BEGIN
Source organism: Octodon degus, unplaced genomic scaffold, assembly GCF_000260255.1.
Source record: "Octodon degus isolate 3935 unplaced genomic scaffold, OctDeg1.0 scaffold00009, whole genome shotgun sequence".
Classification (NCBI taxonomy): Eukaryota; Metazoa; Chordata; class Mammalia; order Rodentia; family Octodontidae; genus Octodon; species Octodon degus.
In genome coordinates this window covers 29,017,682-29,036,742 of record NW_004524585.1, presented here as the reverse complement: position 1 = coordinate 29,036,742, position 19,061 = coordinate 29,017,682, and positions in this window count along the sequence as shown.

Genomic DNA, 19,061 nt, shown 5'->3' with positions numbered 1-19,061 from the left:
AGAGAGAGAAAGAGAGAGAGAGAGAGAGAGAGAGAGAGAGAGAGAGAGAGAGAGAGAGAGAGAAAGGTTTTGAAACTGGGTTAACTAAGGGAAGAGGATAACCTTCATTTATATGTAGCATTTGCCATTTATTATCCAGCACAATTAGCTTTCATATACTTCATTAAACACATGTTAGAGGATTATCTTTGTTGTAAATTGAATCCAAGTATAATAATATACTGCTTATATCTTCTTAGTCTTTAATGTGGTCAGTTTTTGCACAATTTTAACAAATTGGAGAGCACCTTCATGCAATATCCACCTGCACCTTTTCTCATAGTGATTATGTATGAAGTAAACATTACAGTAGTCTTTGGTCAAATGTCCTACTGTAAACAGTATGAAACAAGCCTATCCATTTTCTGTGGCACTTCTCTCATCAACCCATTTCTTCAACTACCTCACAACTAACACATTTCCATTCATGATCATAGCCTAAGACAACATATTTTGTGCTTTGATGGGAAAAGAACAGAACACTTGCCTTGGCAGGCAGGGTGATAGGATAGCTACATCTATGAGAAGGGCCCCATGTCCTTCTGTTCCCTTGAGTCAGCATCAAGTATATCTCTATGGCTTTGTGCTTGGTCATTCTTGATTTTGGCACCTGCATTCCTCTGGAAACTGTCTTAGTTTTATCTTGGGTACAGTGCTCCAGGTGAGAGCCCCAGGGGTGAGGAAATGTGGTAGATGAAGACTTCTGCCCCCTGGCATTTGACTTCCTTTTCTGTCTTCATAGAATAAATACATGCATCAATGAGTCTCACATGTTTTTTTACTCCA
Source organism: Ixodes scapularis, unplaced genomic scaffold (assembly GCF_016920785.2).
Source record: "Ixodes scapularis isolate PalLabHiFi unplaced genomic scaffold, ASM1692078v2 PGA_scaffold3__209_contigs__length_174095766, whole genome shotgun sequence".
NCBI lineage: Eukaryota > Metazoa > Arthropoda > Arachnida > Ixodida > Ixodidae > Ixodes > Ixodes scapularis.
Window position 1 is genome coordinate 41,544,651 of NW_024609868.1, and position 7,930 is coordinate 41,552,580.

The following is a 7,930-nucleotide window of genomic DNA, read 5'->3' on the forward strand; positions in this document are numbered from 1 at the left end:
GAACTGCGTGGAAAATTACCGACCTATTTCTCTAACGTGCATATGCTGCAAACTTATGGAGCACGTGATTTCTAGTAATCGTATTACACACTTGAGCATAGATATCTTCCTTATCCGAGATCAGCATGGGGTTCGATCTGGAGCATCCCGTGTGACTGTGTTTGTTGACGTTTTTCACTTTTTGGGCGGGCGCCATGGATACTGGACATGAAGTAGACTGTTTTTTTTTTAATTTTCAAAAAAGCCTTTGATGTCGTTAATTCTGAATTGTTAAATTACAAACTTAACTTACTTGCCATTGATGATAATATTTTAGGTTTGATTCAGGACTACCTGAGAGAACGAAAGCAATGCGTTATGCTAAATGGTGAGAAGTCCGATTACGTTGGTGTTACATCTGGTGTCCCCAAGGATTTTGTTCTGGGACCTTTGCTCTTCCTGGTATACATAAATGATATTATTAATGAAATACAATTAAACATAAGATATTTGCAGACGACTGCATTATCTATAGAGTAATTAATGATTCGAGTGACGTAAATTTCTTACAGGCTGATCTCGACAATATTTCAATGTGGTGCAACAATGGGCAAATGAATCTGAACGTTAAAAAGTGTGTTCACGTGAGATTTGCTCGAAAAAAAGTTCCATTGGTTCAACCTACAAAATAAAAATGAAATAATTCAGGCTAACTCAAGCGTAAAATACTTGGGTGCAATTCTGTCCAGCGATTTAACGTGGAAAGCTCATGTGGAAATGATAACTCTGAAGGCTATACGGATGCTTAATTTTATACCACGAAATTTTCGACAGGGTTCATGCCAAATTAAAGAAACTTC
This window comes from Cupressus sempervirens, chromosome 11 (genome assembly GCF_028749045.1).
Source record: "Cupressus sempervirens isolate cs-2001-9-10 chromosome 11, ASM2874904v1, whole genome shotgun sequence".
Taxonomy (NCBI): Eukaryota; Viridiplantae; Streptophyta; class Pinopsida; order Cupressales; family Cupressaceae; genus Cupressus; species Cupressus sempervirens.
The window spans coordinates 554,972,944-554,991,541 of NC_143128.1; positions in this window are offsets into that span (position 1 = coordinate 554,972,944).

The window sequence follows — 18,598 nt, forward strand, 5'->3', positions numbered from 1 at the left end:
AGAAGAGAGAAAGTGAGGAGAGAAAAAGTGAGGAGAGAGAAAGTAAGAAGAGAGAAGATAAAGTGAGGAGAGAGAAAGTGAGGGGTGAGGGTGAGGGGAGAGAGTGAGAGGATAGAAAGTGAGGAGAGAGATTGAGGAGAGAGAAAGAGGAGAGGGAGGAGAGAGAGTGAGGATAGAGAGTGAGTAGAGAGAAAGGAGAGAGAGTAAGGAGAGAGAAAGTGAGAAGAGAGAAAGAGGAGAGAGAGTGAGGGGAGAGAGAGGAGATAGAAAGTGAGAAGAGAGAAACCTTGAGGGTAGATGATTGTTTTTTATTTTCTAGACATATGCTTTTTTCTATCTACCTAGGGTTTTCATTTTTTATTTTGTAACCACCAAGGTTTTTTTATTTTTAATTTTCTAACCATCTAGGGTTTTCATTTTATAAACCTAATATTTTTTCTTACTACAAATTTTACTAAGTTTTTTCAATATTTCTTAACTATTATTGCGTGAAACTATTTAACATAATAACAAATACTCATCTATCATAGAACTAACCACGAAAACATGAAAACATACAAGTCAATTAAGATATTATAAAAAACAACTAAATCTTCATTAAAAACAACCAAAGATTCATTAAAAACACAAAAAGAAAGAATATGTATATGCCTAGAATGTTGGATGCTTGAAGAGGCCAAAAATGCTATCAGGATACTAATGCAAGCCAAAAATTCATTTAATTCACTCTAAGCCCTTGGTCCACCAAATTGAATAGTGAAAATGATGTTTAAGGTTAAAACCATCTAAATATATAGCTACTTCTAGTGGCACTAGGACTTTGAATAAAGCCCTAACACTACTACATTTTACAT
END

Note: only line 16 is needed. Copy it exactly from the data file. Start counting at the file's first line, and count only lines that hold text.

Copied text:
The window spans coordinates 554,972,944-554,991,541 of NC_143128.1; positions in this window are offsets into that span (position 1 = coordinate 554,972,944).